Suu Kyi, not seen in public since being detained on February 1, is facing several criminal charges as well as allegations of accepting illegal payments of gold and cash.

Sean Turnell, an Australian adviser to the 75-year-old Nobel laureate, is being investigated under immigration and state secrets laws, the junta spokesman announced Tuesday.

Turnell, an economist and university professor, was the first foreign national arrested following the coup.    

At a news conference in the capital Naypyitaw, the military presented a video of a former political colleague of ousted Aung San Suu Kyi claiming he had handed over large amounts of cash and gold to her personally, in what the military has characterised as corruption. 

Such allegations were previously denied by her lawyer.

The mother of Khant Ngar Hein weeps during his funeral in Yangon, Myanmar Tuesday, March 16, 2021. Khant Ngar Hein, an 18-year old medical student, was fatally shot by security forces during an anti-crop protest on Sunday, March 14, in Tamwe, Yangon

Many of the protests Tuesday were staged in a way that avoided confrontations with authorities, who have not hesitated to use lethal force to break up demonstrations.

Some marches were held before dawn in Yangon, the country’s biggest city, and elsewhere and went unmolested. Other protests adopted the tactic of having signboards or other inanimate objects lined up in the street to serve as proxies for human demonstrators.

The independent Assistance Association for Political Prisoners has verified 261 protesters’ deaths nationwide but says the actual total, including cases where verification has been difficult, is probably much higher. 

It said 2,682 people have also been arrested or charged since the coup, with 2,302 still detained or sought for arrest.

In its news conference, the military presented displays of seized homemade weapons and videos of street battles to argue that the demonstrators are violent and that its efforts to stop them are justified. 

Images of Myanmar ousted leader Aung San Suu Kyi are displayed during a protest against the military coup in Yangon, Myanmar, 18 March 2021

However, in the weeks since the February 1 coup, protesters only began using organised violence after more than 100 demonstrators had been shot dead by police and soldiers.

The allegations against Suu Kyi made by former Yangon Chief Minister Phyo Min Thein were first mentioned by the military several weeks ago. Last week the military-controlled Myawaddy TV station aired a similar video with a construction magnate who also claimed to have made large payoffs to Suu Kyi. 

That video was replayed at Tuesday’s news conference.

No supporting evidence for the allegations has been offered, and they are generally dismissed as an effort by the military to frame Suu Kyi so she can be discredited and tried on a serious criminal charge. She is already being held on several more minor charges.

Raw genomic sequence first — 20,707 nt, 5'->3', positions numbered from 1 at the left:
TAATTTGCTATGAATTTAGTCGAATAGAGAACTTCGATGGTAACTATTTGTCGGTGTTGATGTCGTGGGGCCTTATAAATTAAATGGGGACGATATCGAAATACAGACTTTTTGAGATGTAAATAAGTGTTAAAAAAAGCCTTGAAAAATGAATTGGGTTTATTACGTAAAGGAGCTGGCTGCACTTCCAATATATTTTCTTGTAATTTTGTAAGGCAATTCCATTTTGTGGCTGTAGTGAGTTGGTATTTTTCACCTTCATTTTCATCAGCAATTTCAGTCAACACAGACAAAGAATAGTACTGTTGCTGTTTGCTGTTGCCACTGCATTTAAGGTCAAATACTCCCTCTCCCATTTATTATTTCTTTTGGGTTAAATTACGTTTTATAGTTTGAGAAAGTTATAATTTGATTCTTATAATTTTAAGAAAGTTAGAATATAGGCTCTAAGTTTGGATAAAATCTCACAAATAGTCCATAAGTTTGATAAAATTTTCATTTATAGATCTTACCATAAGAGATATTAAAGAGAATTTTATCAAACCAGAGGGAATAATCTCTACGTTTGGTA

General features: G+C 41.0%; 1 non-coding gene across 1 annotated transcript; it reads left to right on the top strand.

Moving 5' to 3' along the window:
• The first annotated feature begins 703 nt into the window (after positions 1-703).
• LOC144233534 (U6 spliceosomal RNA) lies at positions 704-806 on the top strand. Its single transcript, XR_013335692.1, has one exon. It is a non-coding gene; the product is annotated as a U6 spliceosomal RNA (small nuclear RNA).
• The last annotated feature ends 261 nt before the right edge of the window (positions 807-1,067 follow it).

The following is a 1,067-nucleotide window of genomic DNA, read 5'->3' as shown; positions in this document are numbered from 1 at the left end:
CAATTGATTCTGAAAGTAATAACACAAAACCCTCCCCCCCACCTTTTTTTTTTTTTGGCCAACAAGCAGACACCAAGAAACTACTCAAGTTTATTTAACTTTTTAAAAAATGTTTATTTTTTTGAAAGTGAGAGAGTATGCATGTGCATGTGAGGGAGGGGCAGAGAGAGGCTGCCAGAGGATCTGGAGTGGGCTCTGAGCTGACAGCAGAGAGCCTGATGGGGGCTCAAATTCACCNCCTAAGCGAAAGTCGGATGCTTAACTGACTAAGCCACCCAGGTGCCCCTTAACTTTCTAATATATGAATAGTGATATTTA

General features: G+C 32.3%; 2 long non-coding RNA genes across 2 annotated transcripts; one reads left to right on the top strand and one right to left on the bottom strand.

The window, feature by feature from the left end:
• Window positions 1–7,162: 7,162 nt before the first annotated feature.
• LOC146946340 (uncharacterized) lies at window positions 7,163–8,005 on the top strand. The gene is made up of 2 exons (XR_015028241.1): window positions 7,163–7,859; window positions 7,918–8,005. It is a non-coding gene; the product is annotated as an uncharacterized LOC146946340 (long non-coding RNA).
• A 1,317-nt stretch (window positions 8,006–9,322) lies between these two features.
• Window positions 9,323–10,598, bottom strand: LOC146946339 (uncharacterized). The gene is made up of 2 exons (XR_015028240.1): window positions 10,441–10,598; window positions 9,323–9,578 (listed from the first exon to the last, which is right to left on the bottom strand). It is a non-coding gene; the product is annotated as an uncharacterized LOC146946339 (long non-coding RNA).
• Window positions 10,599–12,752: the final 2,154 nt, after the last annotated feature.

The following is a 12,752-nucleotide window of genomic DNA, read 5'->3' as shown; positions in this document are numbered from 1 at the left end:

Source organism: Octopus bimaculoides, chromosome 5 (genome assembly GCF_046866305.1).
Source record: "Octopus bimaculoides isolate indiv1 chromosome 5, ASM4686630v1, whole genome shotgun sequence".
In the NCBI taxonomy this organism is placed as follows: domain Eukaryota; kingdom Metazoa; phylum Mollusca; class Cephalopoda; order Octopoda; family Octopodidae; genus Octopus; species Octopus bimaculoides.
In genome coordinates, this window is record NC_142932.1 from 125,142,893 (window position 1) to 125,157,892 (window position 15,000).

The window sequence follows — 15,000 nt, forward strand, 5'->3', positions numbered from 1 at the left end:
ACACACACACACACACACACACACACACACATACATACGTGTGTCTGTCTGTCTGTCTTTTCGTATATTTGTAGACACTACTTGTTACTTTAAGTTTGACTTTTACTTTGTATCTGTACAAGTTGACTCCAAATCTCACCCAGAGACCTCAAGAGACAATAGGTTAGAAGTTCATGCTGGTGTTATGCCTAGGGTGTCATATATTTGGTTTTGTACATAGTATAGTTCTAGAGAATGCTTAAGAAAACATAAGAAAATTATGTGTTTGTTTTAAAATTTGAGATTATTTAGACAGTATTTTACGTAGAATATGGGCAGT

A report in the state-controlled Global New Light of Myanmar newspaper on Tuesday said the junta has expressed fresh concern about civil servants, teachers and medical workers joining the Civil Disobedience Movement that is the vanguard group opposing last month’s military takeover.

The report referred to the opposition group as CDM, the initials by which it is popularly known. The group encourages employees of key enterprises, such as government offices, to stay away from work.

Pictured: Residents prepare to free balloons with the ‘R2P’ message, or the ‘Responsibility to Protect’ principle that the international community is justified in taking action against a state that is deemed to have failed to protect its population from atrocities, in Myanmar, March 22

In what was a relatively conciliatory tone compared with earlier threats, the junta at its Monday meeting was reported to have described failing to show up at work as ‘not a crime but a violation of the civil service disciplines.’ 

It said that for first offences, civil servants would have to sign confessions, but further offences would be dealt with according to civil service rules.

Previously, government employees have been detained for joining the CDM, and striking state railway workers have been kicked out of their government-supplied housing if they don’t agree to go back to work.

Myanmar labor unions on March 7 issued a joint call for an extended nationwide work stoppage, with the goal of a ‘full, extended shutdown of the Myanmar economy.’ In a statement, they called for the strike to continue ‘until we receive our democracy back.’

Tuesday’s report of the junta’s meeting also highlighted teachers’ absences from work, saying some have joined the CDM, as have health workers.

The junta repeated its claims that civil servants, teachers and doctors joined the CDM under threat.

‘They should make a complaint to the respective authorities about the matter,’ said the newspaper’s account of the junta meeting. ‘Some teachers and doctors are still absent from work as they are worried that they may face punishment if they return to the unit,’ junta chief Senior Gen. Min Aung Hlaing was cited saying.

Although the CDM does not advocate violence, the movement has painted those who don’t give it support as collaborators with the junta with blood on their hands, who may be ostracised.